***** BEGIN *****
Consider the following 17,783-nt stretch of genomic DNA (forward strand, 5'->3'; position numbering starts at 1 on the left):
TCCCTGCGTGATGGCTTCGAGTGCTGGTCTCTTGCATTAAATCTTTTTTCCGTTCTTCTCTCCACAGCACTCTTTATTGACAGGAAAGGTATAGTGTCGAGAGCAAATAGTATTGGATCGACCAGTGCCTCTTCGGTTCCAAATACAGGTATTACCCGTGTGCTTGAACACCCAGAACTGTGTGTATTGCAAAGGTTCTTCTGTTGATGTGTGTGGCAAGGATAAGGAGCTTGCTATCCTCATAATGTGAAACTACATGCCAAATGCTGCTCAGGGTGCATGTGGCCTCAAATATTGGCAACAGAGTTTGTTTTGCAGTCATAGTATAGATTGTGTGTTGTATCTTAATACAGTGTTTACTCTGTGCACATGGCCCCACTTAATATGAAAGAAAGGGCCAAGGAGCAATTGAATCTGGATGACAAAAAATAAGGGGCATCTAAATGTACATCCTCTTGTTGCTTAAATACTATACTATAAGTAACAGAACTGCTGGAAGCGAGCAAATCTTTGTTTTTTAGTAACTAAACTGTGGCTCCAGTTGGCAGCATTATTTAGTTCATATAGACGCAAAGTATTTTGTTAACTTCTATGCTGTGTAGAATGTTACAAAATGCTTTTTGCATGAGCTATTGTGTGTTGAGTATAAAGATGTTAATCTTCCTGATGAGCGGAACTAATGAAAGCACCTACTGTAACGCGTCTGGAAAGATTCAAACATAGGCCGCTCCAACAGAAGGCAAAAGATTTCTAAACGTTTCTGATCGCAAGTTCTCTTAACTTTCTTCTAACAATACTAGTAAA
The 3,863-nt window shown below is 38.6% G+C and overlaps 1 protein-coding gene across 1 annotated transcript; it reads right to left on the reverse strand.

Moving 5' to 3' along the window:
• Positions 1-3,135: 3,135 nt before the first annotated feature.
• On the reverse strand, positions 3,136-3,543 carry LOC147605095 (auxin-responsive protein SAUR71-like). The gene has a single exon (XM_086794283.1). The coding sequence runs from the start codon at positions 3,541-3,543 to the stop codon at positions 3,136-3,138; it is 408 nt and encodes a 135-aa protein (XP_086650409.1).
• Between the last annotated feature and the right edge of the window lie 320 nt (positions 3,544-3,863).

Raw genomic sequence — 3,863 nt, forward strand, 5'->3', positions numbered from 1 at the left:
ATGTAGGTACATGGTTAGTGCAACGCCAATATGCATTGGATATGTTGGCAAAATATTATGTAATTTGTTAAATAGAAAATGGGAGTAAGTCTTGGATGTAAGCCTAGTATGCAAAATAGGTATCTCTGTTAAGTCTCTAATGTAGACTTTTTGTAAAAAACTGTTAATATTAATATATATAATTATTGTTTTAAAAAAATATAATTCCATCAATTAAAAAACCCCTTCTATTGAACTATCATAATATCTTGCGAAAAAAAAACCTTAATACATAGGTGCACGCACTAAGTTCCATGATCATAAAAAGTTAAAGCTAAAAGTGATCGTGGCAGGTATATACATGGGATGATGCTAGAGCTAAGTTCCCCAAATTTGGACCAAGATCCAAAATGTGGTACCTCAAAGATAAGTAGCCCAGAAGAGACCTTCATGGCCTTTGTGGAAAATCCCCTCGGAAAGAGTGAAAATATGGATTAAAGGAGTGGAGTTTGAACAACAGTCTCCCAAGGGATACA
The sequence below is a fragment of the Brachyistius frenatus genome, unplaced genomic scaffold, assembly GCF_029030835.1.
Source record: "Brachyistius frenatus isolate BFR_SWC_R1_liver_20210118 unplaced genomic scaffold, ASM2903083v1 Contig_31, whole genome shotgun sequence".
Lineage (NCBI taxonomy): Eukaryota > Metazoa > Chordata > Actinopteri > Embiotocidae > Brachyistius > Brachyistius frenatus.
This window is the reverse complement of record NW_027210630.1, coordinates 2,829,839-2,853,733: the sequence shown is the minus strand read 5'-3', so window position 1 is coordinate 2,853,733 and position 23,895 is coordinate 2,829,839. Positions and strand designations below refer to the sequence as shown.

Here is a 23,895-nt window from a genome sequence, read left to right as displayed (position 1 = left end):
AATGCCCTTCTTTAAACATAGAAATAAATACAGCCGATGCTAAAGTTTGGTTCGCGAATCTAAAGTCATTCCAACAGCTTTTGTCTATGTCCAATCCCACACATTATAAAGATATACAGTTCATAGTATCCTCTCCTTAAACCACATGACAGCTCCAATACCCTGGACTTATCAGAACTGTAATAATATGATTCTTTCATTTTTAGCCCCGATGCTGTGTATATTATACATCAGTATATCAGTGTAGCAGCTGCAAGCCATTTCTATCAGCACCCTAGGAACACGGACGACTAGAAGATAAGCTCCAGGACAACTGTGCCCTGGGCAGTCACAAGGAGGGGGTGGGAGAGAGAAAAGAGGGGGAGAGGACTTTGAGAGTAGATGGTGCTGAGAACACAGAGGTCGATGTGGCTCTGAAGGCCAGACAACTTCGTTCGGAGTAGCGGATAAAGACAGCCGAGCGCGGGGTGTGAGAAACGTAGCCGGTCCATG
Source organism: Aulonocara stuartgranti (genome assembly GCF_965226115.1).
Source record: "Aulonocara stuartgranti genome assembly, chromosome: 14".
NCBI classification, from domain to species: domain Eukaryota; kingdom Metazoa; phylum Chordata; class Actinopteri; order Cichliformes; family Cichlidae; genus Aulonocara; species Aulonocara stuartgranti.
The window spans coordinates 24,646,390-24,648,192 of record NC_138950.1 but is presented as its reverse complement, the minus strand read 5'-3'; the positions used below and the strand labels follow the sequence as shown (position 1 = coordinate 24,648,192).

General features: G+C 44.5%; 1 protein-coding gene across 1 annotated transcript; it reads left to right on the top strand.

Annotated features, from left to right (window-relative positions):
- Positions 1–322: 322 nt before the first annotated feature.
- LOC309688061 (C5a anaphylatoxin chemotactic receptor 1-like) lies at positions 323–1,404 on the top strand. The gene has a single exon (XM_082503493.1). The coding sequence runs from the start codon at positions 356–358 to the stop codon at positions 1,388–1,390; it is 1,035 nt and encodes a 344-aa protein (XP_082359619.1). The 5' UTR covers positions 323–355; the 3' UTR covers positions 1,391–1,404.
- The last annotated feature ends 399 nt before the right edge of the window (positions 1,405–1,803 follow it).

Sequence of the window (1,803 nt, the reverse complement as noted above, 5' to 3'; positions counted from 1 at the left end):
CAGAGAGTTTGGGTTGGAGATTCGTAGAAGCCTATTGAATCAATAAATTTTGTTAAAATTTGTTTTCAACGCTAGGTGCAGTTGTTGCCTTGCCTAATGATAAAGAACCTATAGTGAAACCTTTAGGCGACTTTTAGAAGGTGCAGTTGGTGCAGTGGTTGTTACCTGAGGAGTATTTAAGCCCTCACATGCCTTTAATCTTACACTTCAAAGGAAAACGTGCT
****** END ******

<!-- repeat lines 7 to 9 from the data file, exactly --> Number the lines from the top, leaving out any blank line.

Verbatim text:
• Between the last annotated feature and the right edge of the window lie 320 nt (positions 3,544-3,863).

Raw genomic sequence — 3,863 nt, forward strand, 5'->3', positions numbered from 1 at the left:
ATGTAGGTACATGGTTAGTGCAACGCCAATATGCATTGGATATGTTGGCAAAATATTATGTAATTTGTTAAATAGAAAATGGGAGTAAGTCTTGGATGTAAGCCTAGTATGCAAAATAGGTATCTCTGTTAAGTCTCTAATGTAGACTTTTTGTAAAAAACTGTTAATATTAATATATATAATTATTGTTTTAAAAAAATATAATTCCATCAATTAAAAAACCCCTTCTATTGAACTATCATAATATCTTGCGAAAAAAAAACCTTAATACATAGGTGCACGCACTAAGTTCCATGATCATAAAAAGTTAAAGCTAAAAGTGATCGTGGCAGGTATATACATGGGATGATGCTAGAGCTAAGTTCCCCAAATTTGGACCAAGATCCAAAATGTGGTACCTCAAAGATAAGTAGCCCAGAAGAGACCTTCATGGCCTTTGTGGAAAATCCCCTCGGAAAGAGTGAAAATATGGATTAAAGGAGTGGAGTTTGAACAACAGTCTCCCAAGGGATACA